The bad guys (especially the ones who typify the common but wrong solutions) need to appear noble. Guy Fawkes was conflicted and distracted and a poor father, but he tried and he cared. Baron Monteagle didn’t confront the issues in his culture like he should have, but he adopted a helpless child (Emma) and raised her well.
Step #2: Teaching Readers Through Natural Outcomes
Once you’ve positioned your characters, you need to pick one to represent the true answer that will win in the end. In most cases, this character will be the hero, but even if it isn’t, you can identify the best candidate by following a biblical, reap-what-you-sow model. Let’s return to Fawkes for examples.
Guy’s murder plot can’t be justified even with admirable intentions, and it catches up to him. But his heart was focused on helping others, and he ultimately gives and receives forgiveness. His death is a hard pill to swallow, especially since readers glimpsed the hope of the gospel blossoming in his soul. Although his mortal end is sad, readers know his eternal end is happy.
Percy, on the other hand, dies by the sword, alone, and without hope of a future.
Baron Monteagle doesn’t engage in the story except in the interest of self-image, and he fades into the background. His lesson is clear enough: If you don’t intervene when evil is rampant, you won’t be invited when the heroes take their final bow.
Henry Monteagle’s selfish beliefs and actions estrange him from everyone.
Emma’s law-abiding keeps her alive, but her compassion gets her freedom and a boyfriend. (Seriously, that’s what happens.)
Rewarding or punishing characters for their behavior is one of the most effective ways to impact readers without preaching at them. If Nadine had written the story so that Percy slipped off the hook or Guy never found grace, it wouldn’t have rung as true. Poetic justice is a reflection of real life. God is not mocked. What a man sows, he shall also reap.
Writing Explosive Stories
Individual characters are ideal for communicating morals because religious and political groups are often wrong. If you insist that small government is better, you might accidentally encourage anarchy. If you shout that god is great, Muslims might nod. Truth is not relative, but slogans such as “tyranny is evil” are unlikely to move readers unless they witness the oppression and how people combat or cope with it.
In Fawkes, Nadine avoids taking sides. Some Keepers are devoted and honorable (even if their views are false), and some Igniters are self-serving and intolerable. Well-meaning people can be on the wrong side of an argument, and imperfections exist even among the righteous. If you portray this dichotomy through empathetic characters, your stories will break through biases to teach difficult truths with not only grace and tact, but gunpowder and stone plagues too.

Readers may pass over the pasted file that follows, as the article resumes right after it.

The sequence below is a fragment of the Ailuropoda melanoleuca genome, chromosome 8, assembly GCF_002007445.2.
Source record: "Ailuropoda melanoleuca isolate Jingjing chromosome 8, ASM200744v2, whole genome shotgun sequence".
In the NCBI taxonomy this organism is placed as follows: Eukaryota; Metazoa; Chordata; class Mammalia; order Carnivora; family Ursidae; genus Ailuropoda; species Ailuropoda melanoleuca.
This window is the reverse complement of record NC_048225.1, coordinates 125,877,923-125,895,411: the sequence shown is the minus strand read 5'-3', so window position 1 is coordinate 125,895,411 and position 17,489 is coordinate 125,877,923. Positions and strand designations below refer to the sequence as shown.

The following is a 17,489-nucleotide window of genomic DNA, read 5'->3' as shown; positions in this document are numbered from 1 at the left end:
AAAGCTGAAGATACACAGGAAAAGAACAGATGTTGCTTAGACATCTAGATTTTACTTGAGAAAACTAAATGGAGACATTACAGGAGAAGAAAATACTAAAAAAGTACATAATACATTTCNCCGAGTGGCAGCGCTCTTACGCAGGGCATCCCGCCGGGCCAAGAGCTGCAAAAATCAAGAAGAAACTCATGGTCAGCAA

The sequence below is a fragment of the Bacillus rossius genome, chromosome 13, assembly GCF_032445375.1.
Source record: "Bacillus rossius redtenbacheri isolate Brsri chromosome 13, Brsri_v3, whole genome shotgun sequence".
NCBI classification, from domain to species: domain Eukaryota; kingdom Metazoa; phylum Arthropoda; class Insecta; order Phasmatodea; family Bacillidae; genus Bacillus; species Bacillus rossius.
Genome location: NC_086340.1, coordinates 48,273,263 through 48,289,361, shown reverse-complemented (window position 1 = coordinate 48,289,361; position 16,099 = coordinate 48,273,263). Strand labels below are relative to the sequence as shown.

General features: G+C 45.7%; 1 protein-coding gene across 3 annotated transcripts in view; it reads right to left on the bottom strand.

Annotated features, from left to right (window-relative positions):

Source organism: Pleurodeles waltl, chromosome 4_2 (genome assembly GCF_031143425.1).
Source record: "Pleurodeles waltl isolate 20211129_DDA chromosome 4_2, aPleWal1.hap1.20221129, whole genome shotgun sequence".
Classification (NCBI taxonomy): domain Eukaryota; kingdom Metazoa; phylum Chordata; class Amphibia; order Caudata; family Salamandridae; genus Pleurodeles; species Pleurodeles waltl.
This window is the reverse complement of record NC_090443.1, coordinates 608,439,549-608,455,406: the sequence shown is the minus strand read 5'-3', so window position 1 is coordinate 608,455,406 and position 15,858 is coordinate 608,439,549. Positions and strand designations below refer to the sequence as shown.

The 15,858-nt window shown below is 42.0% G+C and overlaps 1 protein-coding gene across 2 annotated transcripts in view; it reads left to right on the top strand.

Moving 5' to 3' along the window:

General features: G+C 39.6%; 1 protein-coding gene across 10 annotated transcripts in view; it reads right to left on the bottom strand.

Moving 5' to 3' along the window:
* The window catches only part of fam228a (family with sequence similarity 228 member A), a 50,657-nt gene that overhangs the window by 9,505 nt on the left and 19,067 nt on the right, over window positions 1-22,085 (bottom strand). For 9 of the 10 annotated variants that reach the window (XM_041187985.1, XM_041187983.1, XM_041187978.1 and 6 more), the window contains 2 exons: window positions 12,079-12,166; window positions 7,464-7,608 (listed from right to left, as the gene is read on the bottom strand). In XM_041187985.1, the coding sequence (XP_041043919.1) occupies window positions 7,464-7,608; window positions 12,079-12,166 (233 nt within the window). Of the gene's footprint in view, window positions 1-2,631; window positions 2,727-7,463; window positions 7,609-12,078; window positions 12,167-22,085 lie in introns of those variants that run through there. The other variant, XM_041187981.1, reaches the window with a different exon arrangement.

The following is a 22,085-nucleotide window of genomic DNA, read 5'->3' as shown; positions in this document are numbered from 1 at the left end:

Return on Friday to read Maddie Morrow’s thoughts on how a misguided hero like Thomas Fawkes can deepen a story. In the meantime, we’d love to hear your perspective. What are some of the best examples of stories that intertwine characters and theme effectively?
“Well, I’m back.” The emotion those words spark in Lord of the Rings fans across the world perfectly describes how Brandon feels on a daily basis when he finishes writing. His fictional worlds, where the suns never set and Rutel is Servant-Lord of the Sky, leave him wanting more…but unfortunately life is still a thing. When Brandon can’t hang out in Faërie, he fills his time with normal mortal things like work, friends, (oxford commas) and family. He enjoys backyard football (or any sport), board games, English country dancing, and reading. He doesn’t particularly enjoy (but still spends time) driving, doing math, and waiting for YouTube ads to end.
Brandon enjoys writing-related-but-still-not-actually-writing activities including critiquing, outlining, and updating his blog, The Woodland Quill. Some of his favorite books (there are too many to list) are The 100 Cupboards by N.D. Wilson, Look and Live by Matt Papa (warning: nonfiction), and Peter Pan by J.M. Barrie. (Due to his Lord of the Rings reference at the beginning of this blurb, he’s not going to bring that pinnacle of literary genius up again, although he probably should and sort of just did.)
Brandon lives on the Nebraska plains, where the people don’t actually live in teepees but do plant as much corn as the stereotypes suggest. His wonderful family keeps him somewhat grounded in reality, his friends keep his extroverted personality from imploding while he’s writing, and his ice cream keeps him…happy.
Poor ice cream.